Sunday, November 21, 2010

ATY's November Poem

Think, Nathan Explosion, or his inspiration George Corpsegrinder Curtis from Cannibal Corpse. My alternate title was "What Non-Smokers Think the Smoker's Creed Is".



Death takes allegiance from all,
every last knee bows to his will,
but we will stand before the end,
while smoke still curls from pale lips grown cold,
lips clasped round phoenix poles,
thick trunk of tobacco,
birthed in hell and fed with flames,
for this hour our fire reigns.

Guillotine cleaves scalp,
flames flicker beneath feet,
breath in life and death,
ashes will cover the ground,
heavens blotted out by our clouds,
we do not wait but wander,
we do not wish but win,
for this hour our fire reigns.

Take the thick mantle,
this helm of hell once thought lost,
return to the rage of ancient days,
eviscerate body from bone,
layer the land with lifeless cadavers,
release the tempest of your soul,
fill the world with your bitter smoke,
for this hour our fire reigns.

Do not let days away,
do not hold back your face,
death shall claim his right,
and you, his servant, will win his praise,
smoke as fast as you possibly can,
spread the smog to smother the living,
cities will choke until hearts stop beating,
for this day our fire reigns.

Friday, November 19, 2010

For All to Know

"There was a moment's silence in which Sinbad was immersed in the thoughts that seemed continually to occupy him, even in the midst of conversation, and Franz abandoned himself to the silent reverie into which one almost invariably falls when smoking fine tobacco, which seems to carry away all the sufferings of the mind on its smoke and give the smoker in exchange all the dreams of the soul." -Alexander Dumas, The Count of Monte Cristo

Thursday, November 18, 2010

ATY's October Poem

"This Poem Probably Has You In It"

This land is your land, this land is my land, this land was made for you and me.
- Woodie Guthrie

Human is a political (social and civic) animal.
- Aristotle.

I've got a slow-burning cigar and I'm just sitting there. As it puts out a thick veil of smoke, my car takes me from one person I love to another. I'm alone, listening to Mozart as the farmland sort of slides past on either side. I'm afraid I wont leave any mark but the vanishing scent dispersing behind me. I'm afraid I'll come around a corner and see a cop car or an elk in the road. I'm afraid of too many things as I sit there, still, moving quickly, with my halo of smoke. I realize that I wont leave a mark here, no matter how hard I try, because this just isn't my land. This isn't where I stomp off the snow in winter, remove my coat, and sit in the library for a conversation of moment. This isn't where I occupy a camping chair for a dark night debating bright thoughts. This isn't where I play board games with a wolf sleeping at the feet of my opponent. This isn't where I met most of my friends, in a lounge now outlawed. This isn't where I sit on a lawn, spending summer afternoons. This is somebody else's here. My heres are elsewhere, enclosed by the walls of loved one's smoke.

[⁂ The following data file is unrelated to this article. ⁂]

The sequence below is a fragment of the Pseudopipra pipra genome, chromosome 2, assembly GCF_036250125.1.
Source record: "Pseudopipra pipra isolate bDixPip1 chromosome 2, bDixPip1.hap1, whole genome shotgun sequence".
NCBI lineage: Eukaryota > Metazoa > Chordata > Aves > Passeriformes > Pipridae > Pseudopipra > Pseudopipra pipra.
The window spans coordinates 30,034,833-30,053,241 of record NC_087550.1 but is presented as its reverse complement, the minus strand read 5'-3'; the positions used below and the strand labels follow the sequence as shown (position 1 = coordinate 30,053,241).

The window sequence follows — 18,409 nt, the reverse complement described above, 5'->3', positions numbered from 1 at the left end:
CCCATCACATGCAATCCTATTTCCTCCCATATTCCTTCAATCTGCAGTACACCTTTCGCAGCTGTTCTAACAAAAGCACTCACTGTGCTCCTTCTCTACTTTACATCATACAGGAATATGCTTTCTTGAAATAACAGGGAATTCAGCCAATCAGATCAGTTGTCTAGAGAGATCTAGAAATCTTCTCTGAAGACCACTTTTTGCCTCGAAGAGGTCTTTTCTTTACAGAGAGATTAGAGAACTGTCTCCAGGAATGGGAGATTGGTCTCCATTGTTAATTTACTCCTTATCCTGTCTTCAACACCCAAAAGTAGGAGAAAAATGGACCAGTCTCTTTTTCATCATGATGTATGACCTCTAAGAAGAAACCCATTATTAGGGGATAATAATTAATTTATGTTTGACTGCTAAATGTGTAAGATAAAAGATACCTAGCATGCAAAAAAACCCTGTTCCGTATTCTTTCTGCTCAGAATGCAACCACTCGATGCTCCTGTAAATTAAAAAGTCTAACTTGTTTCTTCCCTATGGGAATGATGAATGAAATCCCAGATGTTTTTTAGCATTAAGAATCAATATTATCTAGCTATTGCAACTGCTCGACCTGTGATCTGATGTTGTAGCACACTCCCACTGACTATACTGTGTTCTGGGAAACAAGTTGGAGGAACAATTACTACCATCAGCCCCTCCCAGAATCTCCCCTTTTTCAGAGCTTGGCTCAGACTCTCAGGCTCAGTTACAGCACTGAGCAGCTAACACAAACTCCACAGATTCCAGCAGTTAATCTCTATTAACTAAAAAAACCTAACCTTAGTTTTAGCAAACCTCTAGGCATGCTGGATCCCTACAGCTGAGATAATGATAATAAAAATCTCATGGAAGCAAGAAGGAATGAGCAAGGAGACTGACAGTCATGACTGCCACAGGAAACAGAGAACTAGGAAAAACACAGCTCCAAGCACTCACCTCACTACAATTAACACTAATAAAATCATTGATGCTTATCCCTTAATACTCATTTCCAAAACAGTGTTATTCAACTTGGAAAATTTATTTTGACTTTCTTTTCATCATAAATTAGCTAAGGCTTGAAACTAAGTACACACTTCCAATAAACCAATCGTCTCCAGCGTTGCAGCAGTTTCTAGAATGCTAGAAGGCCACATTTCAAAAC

Friday, November 12, 2010

Evan Gunn's Tobacco poem #4

One Lover Doubtfully Fit

The Indians grew for spiritual gain,
While Ralegh brought seen King James pain.
Then Kipling wrote for you and for Wife,
Before Winston's coin in nation's strife.
But you for me,
O, Tobakee;
You and I have little worth.
Tho' you are my Queen
My Lady Nicoteen,
Our shared silence has joy and mirth.

Did My Father force our hands in marriage,
Or had I gotten to know you well?
Regarding my rank we did disparage,
As society minded our wedding bell.

We met at fourteen, arranged by sixteen,
Treating as though I deserved you.
I did intervene, and not always clean,
For my unlovable ways I hadn't a clue.

But having grown older, while young in time,
I achieved no less than to prove you're mine.
You lovely lass, that cannot submit,
It is I that choose when you be lit.
To you I plead,
And as my creed,
May we stand by awaiting death stroke.
For you there's no heav'n;
By Me all I've giv'n
Your only virtue is that I smoke.

Wednesday, November 3, 2010

Evan Gunn's Tobacco Poem #3

Please excuse the first stanza (as I ask for much of my poetry). I feel it is a bit campy but I could not resist posting it up with the rest of the poem for two reasons. 1) It is my duty to admit to and reveal my bad poetry to those whose opinions I regard more than most. 2) I kind of like campy poetry. Enjoy.

Refrain from tobacco and conquer the world. Smoke the delight and conquer the mind. Both will kill a man seldom more than anything else, but no additional pain is heaped. Choose accordingly to the place God gave you.

Could Caesar been better had he smoked?
Would he have come with pipe in hand?
Should he had seen or the pipe had choked?
Why for had he conquered the Gaulish Land?

Pursuing a thought, a pleb would puff,
Firing ideals, the ugly mug in gruff.
Smoke is for that man, standing low;
Good use for his time when leaves in glow.

Greater Alexander was, having not partook,
Tho' Epictetus in mind might have increased.
Hierarchical identity has poor notions shook,
Leveled with dirt, smoking after when ceased.

Know thy worth and choose in accord,
An unhappy life is easily gained.
Smoke plenty while under your lord,
For he will not, running lives un-pained.